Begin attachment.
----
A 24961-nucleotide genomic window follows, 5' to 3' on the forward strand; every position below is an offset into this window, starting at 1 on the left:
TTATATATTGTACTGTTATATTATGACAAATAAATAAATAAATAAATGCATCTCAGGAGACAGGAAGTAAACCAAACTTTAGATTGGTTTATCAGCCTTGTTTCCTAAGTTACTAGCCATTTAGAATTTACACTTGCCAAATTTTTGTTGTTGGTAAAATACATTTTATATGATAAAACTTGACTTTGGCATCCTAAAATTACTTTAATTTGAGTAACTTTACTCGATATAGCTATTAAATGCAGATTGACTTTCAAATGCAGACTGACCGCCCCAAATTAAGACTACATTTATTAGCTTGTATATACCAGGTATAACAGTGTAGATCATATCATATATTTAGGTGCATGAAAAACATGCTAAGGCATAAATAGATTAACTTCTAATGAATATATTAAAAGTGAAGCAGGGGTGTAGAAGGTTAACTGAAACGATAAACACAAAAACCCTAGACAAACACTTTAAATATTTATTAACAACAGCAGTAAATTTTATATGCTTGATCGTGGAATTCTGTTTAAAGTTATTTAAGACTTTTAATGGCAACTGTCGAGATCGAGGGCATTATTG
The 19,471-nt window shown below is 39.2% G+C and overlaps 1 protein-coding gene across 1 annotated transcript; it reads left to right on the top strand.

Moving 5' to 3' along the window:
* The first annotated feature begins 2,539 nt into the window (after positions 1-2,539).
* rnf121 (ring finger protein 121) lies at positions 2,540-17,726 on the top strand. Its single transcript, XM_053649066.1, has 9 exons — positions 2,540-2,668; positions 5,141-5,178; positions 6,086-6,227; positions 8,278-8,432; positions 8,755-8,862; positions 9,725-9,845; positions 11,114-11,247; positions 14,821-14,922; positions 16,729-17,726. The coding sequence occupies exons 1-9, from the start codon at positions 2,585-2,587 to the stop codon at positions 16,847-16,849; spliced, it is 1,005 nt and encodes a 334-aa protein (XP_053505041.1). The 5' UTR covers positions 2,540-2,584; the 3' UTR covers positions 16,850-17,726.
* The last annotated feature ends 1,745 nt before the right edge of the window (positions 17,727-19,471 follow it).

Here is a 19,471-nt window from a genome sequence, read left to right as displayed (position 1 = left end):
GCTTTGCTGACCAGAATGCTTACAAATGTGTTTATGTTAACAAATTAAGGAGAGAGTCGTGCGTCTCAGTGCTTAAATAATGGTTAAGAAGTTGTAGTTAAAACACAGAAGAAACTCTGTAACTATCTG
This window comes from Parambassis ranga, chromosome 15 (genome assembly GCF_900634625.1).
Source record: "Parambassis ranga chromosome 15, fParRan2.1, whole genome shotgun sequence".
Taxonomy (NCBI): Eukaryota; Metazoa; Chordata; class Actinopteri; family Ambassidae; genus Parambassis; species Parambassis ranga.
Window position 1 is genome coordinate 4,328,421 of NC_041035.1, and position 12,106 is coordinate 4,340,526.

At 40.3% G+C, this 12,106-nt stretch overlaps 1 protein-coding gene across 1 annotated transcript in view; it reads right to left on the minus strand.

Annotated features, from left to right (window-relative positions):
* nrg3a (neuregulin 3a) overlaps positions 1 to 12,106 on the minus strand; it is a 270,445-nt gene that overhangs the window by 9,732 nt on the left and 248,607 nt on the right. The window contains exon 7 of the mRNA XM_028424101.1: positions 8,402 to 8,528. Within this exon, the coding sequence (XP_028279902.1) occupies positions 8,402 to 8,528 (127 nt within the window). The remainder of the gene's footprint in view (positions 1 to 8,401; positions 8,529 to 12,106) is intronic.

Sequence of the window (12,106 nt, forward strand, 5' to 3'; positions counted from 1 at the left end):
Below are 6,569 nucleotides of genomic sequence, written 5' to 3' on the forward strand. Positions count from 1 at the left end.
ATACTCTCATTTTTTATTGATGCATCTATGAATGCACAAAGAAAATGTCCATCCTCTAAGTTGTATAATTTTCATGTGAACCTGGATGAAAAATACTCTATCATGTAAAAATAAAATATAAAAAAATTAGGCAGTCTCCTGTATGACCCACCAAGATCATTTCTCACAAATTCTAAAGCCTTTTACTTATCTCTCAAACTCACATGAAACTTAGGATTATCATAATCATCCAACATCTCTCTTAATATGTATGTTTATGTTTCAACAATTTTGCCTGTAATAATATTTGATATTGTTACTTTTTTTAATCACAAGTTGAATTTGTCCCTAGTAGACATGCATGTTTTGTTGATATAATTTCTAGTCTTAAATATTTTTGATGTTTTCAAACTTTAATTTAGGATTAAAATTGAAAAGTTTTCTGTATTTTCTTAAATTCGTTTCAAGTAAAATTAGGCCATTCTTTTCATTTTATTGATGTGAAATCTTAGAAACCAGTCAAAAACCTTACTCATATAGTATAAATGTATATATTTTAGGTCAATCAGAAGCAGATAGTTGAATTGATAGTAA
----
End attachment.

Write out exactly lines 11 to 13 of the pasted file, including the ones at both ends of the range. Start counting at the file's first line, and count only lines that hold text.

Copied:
Source record: "Parambassis ranga chromosome 15, fParRan2.1, whole genome shotgun sequence".
Taxonomy (NCBI): Eukaryota; Metazoa; Chordata; class Actinopteri; family Ambassidae; genus Parambassis; species Parambassis ranga.
Window position 1 is genome coordinate 4,328,421 of NC_041035.1, and position 12,106 is coordinate 4,340,526.